By Amy Gu
Body image issues prevalent nationally are just as prevalent at BB&N, according to a recent survey conducted by s students working with Mass General Hospital’s Teen Mentor program. Intended to raise awareness and provoke discussion about the school’s body image culture, the survey revealed “telling and powerful” results, program member Sarah Dahl ’15 said.
The survey reached a total of 294 respondents split between 161 males and 127 females. Of those, 56 percent of females and 37 percent of males reported feeling pressured to change their weight. Among those, 61 percent stated that the pressure comes from themselves or parents.
Guidance Counselor Sarah Vollmann, who spearheaded the project and supervises the involved students—Sarah, Sophie Taibl ’16, Maeve McNamara, and Chloe Tinagero (both ’15)—said that the findings mirrored her expectations.
“I was not surprised by the results,” she said. “I don’t think our school is by any means isolated on this issue. It’s an issue in our entire society.”
Maeve hopes the survey will act as a wake-up call.
“A lot of people want to believe that body image isn’t a problem at the school, even though the survey results show that it clearly is,” she said.
Statistics from a nationally representative study done by The Today Show and AOL.com in February bore similarities to those produced by the school survey. In the national survey, 72 percent of teenage girls said they worry about appearance most days. On average, females in the school said that they think about their appearance “many times a week” as opposed to the survey’s other options: “hardly ever,” “a few times a week,” and “multiple times per day.”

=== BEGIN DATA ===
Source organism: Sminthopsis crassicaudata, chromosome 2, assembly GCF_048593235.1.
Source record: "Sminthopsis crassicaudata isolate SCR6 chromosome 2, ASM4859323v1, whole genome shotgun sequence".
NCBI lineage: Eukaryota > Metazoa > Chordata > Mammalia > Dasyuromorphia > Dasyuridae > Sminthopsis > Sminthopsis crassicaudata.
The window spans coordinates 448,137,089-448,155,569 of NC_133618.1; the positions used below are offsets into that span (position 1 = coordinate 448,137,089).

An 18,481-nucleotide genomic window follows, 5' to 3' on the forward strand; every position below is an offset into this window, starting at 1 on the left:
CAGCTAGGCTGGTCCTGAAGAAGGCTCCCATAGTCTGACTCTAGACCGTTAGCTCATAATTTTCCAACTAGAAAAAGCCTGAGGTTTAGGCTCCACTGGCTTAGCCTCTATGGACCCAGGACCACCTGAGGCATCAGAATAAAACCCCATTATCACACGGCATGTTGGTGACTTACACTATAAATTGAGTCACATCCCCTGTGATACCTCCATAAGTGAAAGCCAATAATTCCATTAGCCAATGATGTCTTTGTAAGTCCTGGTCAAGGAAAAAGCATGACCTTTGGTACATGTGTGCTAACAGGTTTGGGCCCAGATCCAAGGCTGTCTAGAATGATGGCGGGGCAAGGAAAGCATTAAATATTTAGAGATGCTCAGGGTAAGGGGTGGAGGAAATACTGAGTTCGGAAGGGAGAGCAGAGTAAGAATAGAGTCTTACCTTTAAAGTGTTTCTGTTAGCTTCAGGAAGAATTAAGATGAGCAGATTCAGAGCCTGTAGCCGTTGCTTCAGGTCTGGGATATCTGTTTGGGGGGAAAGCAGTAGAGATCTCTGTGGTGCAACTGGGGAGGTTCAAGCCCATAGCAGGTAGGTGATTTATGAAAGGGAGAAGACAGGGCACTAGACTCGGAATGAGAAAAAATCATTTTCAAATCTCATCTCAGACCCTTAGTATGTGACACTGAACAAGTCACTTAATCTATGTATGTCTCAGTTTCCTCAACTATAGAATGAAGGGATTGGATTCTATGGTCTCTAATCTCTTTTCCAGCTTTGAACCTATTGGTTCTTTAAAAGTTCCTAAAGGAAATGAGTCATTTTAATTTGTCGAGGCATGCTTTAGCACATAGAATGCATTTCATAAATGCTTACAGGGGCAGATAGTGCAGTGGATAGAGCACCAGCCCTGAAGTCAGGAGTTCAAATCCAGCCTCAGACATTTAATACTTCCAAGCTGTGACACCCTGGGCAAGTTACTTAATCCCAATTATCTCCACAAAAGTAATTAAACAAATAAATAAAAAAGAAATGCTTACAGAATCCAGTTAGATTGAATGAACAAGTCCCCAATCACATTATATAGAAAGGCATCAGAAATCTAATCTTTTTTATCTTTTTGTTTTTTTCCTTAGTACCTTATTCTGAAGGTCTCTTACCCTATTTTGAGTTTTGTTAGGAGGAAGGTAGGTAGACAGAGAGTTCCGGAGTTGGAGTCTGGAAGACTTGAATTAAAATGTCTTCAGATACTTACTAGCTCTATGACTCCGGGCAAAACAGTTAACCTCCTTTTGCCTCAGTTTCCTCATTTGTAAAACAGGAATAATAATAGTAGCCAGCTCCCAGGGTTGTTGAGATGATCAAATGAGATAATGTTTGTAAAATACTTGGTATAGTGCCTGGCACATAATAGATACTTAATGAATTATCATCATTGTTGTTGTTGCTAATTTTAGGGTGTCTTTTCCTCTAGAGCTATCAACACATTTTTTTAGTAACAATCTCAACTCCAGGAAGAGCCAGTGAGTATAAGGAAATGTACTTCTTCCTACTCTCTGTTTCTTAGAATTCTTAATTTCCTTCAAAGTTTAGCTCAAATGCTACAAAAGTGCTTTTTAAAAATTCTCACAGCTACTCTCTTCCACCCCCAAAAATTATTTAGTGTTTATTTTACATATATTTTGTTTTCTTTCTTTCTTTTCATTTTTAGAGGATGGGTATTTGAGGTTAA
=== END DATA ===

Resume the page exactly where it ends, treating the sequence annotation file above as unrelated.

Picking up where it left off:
Nationwide, 41 percent of females reported that social media impacts their self-confidence and appearance ideals—only one point higher than the percentage of BB&N students who reported the same.
Sifting through 152 write-in responses to the question, “What are the school’s ideal body types?”, the girls who issued the survey found respondents had a lot to say on the topic. But a striking 86 percent mentioned “skinny” as a component, and 64 percent included “athletic” or “fit.”
“Almost everyone is skinny,” one person wrote. “I have yet to see an obese or ‘larger’ person at this school.”
“Fat people are discriminated against at BB&N,” another replied.
The responses reflected what Ms. Vollmann described as the “athletic and driven” mindset in the school—one in five survey respondents reported feeling pressure from a coach to change their weight at some point.
“I think it’s particularly tough dealing with messages on idealized body size in sports where weight matters, such as crew, gymnastics, and wrestling,” Guidance Counselor Douglas Neuman said.
Zach Boughner ’15, the first boat coxswain for Boys Varsity Crew, said that he had not witnessed this pressure in action.
“Weight is a part of the sport, but I’ve never seen a coxswain who felt like he or she had to lose weight to participate,” he said.